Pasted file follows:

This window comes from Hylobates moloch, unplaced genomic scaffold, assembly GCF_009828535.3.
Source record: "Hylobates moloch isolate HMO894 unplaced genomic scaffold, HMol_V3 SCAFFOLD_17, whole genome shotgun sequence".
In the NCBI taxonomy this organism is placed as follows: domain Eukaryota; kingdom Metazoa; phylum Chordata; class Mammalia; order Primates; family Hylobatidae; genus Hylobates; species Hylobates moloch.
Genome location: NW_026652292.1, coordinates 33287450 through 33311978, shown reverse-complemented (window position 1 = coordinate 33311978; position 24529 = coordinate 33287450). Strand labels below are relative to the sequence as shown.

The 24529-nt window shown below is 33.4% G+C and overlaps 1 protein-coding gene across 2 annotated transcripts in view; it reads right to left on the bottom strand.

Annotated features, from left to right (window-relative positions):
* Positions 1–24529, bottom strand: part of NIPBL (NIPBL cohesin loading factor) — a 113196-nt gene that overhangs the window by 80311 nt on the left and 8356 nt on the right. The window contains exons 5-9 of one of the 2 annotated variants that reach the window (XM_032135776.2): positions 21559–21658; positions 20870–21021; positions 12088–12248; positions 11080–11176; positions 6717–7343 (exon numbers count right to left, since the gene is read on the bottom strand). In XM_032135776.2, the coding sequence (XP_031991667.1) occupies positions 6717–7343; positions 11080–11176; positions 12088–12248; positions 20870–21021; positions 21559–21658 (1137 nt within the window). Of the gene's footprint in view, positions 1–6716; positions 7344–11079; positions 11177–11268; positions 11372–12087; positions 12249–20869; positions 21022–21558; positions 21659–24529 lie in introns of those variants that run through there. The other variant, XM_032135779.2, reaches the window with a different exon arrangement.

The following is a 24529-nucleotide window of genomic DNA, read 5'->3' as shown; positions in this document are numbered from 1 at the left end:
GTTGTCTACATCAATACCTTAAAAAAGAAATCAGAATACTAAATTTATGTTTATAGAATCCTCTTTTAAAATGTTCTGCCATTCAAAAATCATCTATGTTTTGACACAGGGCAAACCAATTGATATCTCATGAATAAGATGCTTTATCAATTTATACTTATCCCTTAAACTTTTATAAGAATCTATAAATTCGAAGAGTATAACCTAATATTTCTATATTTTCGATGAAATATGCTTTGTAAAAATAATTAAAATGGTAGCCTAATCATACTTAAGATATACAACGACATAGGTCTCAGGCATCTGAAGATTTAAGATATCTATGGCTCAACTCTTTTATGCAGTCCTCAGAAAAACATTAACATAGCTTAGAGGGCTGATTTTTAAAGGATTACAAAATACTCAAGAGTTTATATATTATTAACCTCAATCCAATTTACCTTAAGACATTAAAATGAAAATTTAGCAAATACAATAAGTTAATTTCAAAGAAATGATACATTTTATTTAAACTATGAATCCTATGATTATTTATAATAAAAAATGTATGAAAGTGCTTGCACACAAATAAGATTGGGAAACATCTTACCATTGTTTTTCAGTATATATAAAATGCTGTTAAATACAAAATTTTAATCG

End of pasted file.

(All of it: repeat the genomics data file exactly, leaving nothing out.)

This window comes from Hylobates moloch, unplaced genomic scaffold, assembly GCF_009828535.3.
Source record: "Hylobates moloch isolate HMO894 unplaced genomic scaffold, HMol_V3 SCAFFOLD_17, whole genome shotgun sequence".
In the NCBI taxonomy this organism is placed as follows: domain Eukaryota; kingdom Metazoa; phylum Chordata; class Mammalia; order Primates; family Hylobatidae; genus Hylobates; species Hylobates moloch.
Genome location: NW_026652292.1, coordinates 33287450 through 33311978, shown reverse-complemented (window position 1 = coordinate 33311978; position 24529 = coordinate 33287450). Strand labels below are relative to the sequence as shown.

The 24529-nt window shown below is 33.4% G+C and overlaps 1 protein-coding gene across 2 annotated transcripts in view; it reads right to left on the bottom strand.

Annotated features, from left to right (window-relative positions):
* Positions 1–24529, bottom strand: part of NIPBL (NIPBL cohesin loading factor) — a 113196-nt gene that overhangs the window by 80311 nt on the left and 8356 nt on the right. The window contains exons 5-9 of one of the 2 annotated variants that reach the window (XM_032135776.2): positions 21559–21658; positions 20870–21021; positions 12088–12248; positions 11080–11176; positions 6717–7343 (exon numbers count right to left, since the gene is read on the bottom strand). In XM_032135776.2, the coding sequence (XP_031991667.1) occupies positions 6717–7343; positions 11080–11176; positions 12088–12248; positions 20870–21021; positions 21559–21658 (1137 nt within the window). Of the gene's footprint in view, positions 1–6716; positions 7344–11079; positions 11177–11268; positions 11372–12087; positions 12249–20869; positions 21022–21558; positions 21659–24529 lie in introns of those variants that run through there. The other variant, XM_032135779.2, reaches the window with a different exon arrangement.

The following is a 24529-nucleotide window of genomic DNA, read 5'->3' as shown; positions in this document are numbered from 1 at the left end:
GTTGTCTACATCAATACCTTAAAAAAGAAATCAGAATACTAAATTTATGTTTATAGAATCCTCTTTTAAAATGTTCTGCCATTCAAAAATCATCTATGTTTTGACACAGGGCAAACCAATTGATATCTCATGAATAAGATGCTTTATCAATTTATACTTATCCCTTAAACTTTTATAAGAATCTATAAATTCGAAGAGTATAACCTAATATTTCTATATTTTCGATGAAATATGCTTTGTAAAAATAATTAAAATGGTAGCCTAATCATACTTAAGATATACAACGACATAGGTCTCAGGCATCTGAAGATTTAAGATATCTATGGCTCAACTCTTTTATGCAGTCCTCAGAAAAACATTAACATAGCTTAGAGGGCTGATTTTTAAAGGATTACAAAATACTCAAGAGTTTATATATTATTAACCTCAATCCAATTTACCTTAAGACATTAAAATGAAAATTTAGCAAATACAATAAGTTAATTTCAAAGAAATGATACATTTTATTTAAACTATGAATCCTATGATTATTTATAATAAAAAATGTATGAAAGTGCTTGCACACAAATAAGATTGGGAAACATCTTACCATTGTTTTTCAGTATATATAAAATGCTGTTAAATACAAAATTTTAATCG